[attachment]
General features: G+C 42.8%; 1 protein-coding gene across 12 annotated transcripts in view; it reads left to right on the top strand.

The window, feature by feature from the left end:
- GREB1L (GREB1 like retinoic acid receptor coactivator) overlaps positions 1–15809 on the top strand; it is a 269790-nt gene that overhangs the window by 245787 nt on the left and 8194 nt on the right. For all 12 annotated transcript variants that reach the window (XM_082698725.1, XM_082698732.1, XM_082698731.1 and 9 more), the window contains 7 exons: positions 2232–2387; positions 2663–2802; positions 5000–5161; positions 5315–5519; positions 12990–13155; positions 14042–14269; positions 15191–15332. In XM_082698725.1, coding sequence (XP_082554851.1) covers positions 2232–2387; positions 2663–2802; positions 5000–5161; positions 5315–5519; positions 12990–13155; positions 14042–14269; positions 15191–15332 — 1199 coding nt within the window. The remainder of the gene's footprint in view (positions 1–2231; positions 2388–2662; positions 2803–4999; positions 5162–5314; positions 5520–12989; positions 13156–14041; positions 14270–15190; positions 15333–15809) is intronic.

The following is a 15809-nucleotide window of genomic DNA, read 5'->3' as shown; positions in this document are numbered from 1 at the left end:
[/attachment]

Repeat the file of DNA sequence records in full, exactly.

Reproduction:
General features: G+C 42.8%; 1 protein-coding gene across 12 annotated transcripts in view; it reads left to right on the top strand.

The window, feature by feature from the left end:
- GREB1L (GREB1 like retinoic acid receptor coactivator) overlaps positions 1–15809 on the top strand; it is a 269790-nt gene that overhangs the window by 245787 nt on the left and 8194 nt on the right. For all 12 annotated transcript variants that reach the window (XM_082698725.1, XM_082698732.1, XM_082698731.1 and 9 more), the window contains 7 exons: positions 2232–2387; positions 2663–2802; positions 5000–5161; positions 5315–5519; positions 12990–13155; positions 14042–14269; positions 15191–15332. In XM_082698725.1, coding sequence (XP_082554851.1) covers positions 2232–2387; positions 2663–2802; positions 5000–5161; positions 5315–5519; positions 12990–13155; positions 14042–14269; positions 15191–15332 — 1199 coding nt within the window. The remainder of the gene's footprint in view (positions 1–2231; positions 2388–2662; positions 2803–4999; positions 5162–5314; positions 5520–12989; positions 13156–14041; positions 14270–15190; positions 15333–15809) is intronic.

The following is a 15809-nucleotide window of genomic DNA, read 5'->3' as shown; positions in this document are numbered from 1 at the left end: